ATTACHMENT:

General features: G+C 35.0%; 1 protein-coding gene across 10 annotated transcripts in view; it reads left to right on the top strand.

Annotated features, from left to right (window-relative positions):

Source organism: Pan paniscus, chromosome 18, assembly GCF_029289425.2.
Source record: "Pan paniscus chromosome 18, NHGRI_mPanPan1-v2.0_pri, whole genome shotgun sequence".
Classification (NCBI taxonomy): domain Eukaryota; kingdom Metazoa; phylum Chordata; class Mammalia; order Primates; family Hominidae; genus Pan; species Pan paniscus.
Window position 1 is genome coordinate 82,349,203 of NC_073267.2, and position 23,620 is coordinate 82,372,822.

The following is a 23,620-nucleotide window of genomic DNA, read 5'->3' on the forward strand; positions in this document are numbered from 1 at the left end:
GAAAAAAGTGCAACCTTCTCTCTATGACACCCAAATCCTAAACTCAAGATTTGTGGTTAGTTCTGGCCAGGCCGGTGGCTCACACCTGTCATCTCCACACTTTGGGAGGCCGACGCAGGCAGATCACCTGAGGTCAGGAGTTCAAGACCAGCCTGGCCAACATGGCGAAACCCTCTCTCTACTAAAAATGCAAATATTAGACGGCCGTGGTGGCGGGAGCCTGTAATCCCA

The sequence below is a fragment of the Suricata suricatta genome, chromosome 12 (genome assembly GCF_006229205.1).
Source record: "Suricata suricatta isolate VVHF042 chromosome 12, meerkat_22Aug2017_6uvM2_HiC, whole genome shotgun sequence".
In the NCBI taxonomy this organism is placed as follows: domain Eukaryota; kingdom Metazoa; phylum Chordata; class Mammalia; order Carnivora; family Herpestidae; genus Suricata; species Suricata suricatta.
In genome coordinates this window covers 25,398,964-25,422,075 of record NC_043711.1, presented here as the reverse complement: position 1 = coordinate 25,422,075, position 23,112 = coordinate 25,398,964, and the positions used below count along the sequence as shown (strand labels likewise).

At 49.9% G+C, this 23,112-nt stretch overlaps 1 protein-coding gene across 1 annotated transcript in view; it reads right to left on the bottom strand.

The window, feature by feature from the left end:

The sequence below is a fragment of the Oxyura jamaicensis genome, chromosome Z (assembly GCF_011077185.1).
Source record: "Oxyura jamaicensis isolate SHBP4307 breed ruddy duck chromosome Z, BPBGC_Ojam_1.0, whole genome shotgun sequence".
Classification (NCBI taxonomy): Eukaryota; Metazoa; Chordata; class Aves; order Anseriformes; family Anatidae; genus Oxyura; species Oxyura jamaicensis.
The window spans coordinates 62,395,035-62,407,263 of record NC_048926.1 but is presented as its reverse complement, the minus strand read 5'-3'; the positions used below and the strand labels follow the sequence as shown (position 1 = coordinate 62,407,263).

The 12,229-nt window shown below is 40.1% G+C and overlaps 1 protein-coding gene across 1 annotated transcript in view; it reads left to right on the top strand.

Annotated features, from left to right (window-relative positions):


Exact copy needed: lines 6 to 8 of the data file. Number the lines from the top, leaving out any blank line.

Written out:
Window position 1 is genome coordinate 82,349,203 of NC_073267.2, and position 23,620 is coordinate 82,372,822.

The following is a 23,620-nucleotide window of genomic DNA, read 5'->3' on the forward strand; positions in this document are numbered from 1 at the left end:
GAAAAAAGTGCAACCTTCTCTCTATGACACCCAAATCCTAAACTCAAGATTTGTGGTTAGTTCTGGCCAGGCCGGTGGCTCACACCTGTCATCTCCACACTTTGGGAGGCCGACGCAGGCAGATCACCTGAGGTCAGGAGTTCAAGACCAGCCTGGCCAACATGGCGAAACCCTCTCTCTACTAAAAATGCAAATATTAGACGGCCGTGGTGGCGGGAGCCTGTAATCCCA